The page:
Our group’s research is concerned with the development of efficient enantioselective and diastereoselective synthetic methods, and their application to the synthesis of drug molecules and natural products. We also carry out extensive mechanistic studies of our new reactions, principally through NMR spectroscopy (e.g. 31P NMR and 1H NMR), to gain mechanistic insight, identify intermediates, and establish general patterns of reactivity. Much of our studies in recent years have involved the development of chiral organic nucleophile-catalyzed synthetic methods. Specifically, we have developed a number of chiral phosphine-catalyzed reactions of ketenes providing versatile methods for the asymmetric synthesis of biologically important molecules such as β-lactones (ketene dimers and saturated β-lactones) and β-lactams.
In 2012, we disclosed the first catalytic asymmetric heterodimerization of ketenes. This reaction was catalyzed by an alkaloid nucleophile (a quinine or quinidine derivative) to give a β-lactone ketene heterodimer product. One current avenue of intense research in our lab involves elaboration of our ketene heterodimer products to cancer therapeutic agents and complex molecules isolated from mycobacterium tuberculosis. We also have an interest in sulfur and phosphorus chemistry, as well as the development of new transition metal-catalyzed cross-coupling reactions. In the area of sulfoxonium ylide chemistry, we published a modification of the Johnson-Corey-Chaykovsky reaction which facilitated a synthesis of gamma-lactones, through interception of a sulfoxonium ylide-derived betaine intermediate by a ketene molecule. This work has more recently led to us to investigate new reactions of vinyl sulfoxonium salts, providing routes to pharmaceutically important cyclic molecules.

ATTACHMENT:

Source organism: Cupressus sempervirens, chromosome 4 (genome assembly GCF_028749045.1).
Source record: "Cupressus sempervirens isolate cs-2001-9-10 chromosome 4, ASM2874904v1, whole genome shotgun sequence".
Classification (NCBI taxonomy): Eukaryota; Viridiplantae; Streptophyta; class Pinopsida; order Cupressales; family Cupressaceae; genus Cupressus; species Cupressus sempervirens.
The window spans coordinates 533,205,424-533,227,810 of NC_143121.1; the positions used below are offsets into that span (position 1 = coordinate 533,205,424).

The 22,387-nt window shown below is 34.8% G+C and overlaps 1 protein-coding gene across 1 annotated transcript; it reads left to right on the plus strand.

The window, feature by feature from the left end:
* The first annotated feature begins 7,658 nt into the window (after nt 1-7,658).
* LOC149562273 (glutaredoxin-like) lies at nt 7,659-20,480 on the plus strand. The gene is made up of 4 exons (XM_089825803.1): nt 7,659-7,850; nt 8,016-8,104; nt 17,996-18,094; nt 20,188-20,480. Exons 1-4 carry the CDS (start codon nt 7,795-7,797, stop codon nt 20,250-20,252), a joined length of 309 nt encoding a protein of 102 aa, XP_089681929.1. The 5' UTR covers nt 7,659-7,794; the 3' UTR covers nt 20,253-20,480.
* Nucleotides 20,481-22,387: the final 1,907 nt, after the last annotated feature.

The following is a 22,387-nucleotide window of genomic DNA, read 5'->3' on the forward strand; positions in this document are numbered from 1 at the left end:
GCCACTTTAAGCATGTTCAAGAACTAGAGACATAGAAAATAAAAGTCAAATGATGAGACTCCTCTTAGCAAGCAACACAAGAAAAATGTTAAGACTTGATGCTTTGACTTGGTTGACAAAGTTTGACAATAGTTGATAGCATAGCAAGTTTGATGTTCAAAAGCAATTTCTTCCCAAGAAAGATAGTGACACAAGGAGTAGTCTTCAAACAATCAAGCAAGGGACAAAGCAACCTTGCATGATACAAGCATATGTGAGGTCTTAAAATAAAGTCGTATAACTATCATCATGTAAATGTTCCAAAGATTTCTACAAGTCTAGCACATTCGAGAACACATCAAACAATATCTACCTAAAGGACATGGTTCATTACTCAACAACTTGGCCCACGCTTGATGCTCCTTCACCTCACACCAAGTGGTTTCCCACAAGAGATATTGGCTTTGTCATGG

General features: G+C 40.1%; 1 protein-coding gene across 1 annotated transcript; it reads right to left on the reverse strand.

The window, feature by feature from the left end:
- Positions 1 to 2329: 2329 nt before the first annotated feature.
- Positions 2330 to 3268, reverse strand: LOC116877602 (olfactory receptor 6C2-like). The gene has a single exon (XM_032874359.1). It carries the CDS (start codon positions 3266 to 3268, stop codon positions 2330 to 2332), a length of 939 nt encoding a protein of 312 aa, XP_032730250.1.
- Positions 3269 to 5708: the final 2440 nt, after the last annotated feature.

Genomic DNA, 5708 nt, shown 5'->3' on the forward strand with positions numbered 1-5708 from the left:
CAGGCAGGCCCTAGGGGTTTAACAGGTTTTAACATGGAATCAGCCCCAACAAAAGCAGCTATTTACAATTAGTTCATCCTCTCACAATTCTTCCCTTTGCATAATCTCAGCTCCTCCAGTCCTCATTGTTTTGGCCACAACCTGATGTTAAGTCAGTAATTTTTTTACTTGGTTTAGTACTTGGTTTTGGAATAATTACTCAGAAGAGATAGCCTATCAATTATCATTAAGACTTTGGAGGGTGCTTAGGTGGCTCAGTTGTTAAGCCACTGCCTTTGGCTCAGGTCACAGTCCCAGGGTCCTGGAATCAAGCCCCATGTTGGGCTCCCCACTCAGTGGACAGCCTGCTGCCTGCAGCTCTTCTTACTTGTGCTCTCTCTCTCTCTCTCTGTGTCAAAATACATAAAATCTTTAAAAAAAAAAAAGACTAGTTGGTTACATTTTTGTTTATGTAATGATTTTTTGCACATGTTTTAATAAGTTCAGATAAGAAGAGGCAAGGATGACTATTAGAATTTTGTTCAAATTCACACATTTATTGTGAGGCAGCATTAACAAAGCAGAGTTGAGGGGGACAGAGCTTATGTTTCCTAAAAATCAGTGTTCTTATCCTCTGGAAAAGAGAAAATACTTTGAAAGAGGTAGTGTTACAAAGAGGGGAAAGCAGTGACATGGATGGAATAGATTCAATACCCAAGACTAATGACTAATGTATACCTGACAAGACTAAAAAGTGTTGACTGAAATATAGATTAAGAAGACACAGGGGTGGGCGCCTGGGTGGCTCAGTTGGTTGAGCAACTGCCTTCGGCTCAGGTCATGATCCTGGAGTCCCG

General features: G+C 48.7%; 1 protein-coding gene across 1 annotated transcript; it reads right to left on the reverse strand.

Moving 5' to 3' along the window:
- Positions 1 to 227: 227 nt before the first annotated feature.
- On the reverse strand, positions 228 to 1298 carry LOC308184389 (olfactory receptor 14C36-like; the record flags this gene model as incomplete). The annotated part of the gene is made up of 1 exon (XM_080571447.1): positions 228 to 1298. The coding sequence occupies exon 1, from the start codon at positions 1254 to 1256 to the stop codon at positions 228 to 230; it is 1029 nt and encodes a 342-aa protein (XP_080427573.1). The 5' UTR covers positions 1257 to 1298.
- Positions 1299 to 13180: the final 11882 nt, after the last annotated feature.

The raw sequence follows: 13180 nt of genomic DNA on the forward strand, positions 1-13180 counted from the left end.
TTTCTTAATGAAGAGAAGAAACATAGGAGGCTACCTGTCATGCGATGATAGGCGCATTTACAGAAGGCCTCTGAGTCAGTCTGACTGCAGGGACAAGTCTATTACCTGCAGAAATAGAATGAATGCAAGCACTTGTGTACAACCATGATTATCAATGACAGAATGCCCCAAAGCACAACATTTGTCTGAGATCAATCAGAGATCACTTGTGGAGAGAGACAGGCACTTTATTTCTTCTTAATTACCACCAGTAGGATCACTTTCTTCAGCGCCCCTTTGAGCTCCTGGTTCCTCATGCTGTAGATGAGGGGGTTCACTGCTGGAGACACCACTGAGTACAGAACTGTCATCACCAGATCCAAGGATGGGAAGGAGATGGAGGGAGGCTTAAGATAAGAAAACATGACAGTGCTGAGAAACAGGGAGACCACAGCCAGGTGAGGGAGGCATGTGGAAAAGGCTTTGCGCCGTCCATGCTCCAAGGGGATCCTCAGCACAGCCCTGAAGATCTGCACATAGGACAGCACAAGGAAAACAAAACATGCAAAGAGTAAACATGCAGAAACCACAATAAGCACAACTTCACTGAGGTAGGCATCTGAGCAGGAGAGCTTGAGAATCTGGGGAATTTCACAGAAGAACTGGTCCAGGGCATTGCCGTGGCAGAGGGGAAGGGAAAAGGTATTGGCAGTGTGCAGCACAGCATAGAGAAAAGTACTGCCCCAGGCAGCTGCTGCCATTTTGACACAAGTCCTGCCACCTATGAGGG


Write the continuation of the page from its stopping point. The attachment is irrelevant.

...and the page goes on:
Our group’s research in the US has been supported by the National Science Foundation (three awards: 2009-2012, 2012-2015, and 2015-2018) and by the National Institutes of Health (2014-2017). Work on these and other new projects will continue at DCU in Ireland.